CLEVELAND — Over the past decade, Ohio’s craft beer scene has exploded.
“Brewery tourism is big business," said Justin Hemminger with the Ohio Craft Brewers Association. "People travel within the state and to other states to go visit breweries and get their hands on some craft beers that they've not had an opportunity to try before.”
According to the agency, there are nearly 350 craft breweries operating in the Buckeye State. That includes the 47 breweries which opened their doors in 2020.
But, the pandemic has kept many people out of bars and breweries across the state - putting the craft beer industry in a tough spot.
“It's been it's been very difficult for breweries to survive in 2020," said Hemminger.
But Destination Cleveland, the agency which heads up Cleveland's Brewery Passport, said there were more users in the 2019-2020 program compared to the previous year. Data shows there were about 2,700 users filling out the passport, a 7% increase compared to the 2018-2019 program.
“It's really heartwarming to see that participants were flexible. they went with the changes and they continue to put their money into our brewery scene," said Emily Lauer, senior director of public relations for Destination Cleveland. “While COVID made it more challenging to get to places, and support our brewery industry, Clevelanders and visitors alike showed their love.”
Lauer said she believes the success of the program can be partly attributed to a couple of changes. Due to COVID, and its restrictions, the usual 12-month program was extended to 18 months, giving people more time to complete the passport. Plus, it went digital inside the Destination Cleveland app.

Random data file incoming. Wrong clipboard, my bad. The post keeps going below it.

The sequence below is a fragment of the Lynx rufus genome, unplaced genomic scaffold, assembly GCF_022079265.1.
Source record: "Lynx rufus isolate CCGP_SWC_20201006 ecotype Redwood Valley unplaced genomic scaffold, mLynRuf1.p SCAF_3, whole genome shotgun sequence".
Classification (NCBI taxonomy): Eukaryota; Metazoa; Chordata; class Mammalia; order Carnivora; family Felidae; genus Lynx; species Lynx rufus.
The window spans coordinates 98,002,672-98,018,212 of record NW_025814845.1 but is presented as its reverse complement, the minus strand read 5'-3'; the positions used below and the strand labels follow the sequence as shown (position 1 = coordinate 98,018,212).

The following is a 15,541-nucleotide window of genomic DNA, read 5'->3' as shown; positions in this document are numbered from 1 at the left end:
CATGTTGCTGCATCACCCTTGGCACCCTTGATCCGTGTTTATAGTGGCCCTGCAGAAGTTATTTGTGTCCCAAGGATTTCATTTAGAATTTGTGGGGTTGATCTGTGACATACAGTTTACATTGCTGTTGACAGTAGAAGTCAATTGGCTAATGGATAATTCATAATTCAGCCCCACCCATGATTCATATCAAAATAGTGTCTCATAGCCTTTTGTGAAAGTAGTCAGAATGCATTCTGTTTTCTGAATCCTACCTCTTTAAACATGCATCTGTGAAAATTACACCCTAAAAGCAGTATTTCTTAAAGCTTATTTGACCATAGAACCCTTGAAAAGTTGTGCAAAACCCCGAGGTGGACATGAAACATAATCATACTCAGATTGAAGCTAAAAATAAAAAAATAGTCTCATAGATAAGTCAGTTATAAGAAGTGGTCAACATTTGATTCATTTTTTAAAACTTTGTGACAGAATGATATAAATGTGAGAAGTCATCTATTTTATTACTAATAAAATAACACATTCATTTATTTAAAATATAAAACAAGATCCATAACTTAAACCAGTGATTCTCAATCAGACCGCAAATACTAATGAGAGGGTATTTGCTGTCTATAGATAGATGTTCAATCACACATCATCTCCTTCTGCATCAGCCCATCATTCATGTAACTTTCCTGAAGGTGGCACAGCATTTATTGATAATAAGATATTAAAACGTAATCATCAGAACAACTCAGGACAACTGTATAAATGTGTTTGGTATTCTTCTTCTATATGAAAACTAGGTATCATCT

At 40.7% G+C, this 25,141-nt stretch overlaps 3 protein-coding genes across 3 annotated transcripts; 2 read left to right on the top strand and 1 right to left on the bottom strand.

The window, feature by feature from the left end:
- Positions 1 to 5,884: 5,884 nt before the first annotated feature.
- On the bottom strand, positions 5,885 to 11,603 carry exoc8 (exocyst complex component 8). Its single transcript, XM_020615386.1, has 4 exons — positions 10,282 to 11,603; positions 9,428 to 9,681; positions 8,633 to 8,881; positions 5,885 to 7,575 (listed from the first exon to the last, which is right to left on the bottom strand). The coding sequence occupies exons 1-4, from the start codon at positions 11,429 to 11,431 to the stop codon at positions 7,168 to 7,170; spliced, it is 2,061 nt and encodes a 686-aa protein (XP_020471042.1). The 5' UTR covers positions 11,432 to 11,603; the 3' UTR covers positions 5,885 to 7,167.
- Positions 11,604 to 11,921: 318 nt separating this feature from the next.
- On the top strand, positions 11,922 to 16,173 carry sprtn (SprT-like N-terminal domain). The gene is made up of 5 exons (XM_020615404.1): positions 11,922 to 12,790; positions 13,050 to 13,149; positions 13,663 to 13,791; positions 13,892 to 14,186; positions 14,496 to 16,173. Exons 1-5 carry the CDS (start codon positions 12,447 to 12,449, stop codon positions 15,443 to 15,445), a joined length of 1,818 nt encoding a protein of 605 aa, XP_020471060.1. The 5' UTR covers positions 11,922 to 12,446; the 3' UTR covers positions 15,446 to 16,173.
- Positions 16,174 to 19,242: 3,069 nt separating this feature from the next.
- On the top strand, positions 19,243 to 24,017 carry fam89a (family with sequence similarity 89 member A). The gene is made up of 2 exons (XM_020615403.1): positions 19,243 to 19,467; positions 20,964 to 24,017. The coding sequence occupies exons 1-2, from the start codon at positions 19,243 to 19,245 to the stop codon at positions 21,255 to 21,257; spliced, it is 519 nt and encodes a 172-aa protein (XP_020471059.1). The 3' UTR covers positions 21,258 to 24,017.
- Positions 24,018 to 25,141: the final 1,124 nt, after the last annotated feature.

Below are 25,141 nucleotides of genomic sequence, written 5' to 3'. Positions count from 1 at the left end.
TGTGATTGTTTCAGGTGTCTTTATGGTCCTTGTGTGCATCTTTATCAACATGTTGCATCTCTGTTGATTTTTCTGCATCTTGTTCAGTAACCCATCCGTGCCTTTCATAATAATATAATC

“In many ways, it provides access to a greater number of people. And it also, I think, shows a little bit more ability to have uptake of participation because you don't have to remember to bring your passport book," said Lauer.
Unfortunately, our local success didn’t translate statewide. Hemminger said the state brewery passport — on the Ohio On Tap app — recorded a slight decline. But he did add — compared to other industries — craft brewers have gone above and beyond to get products to their customers.
“You have a lot of curbside pickup options, home delivery, shipping, direct to your door, touchless menus," he said.
Though there was success for the 2019-2020 program, Destination Cleveland has not set a date for the beginning of this year’s program. Lauer said they’re still working through details and want to ensure each brewery is safe and prepared for another uncertain year.
“I would I would say that we will be back supporting this industry just as we have work to do because it's part of preserving the overall Cleveland experience.”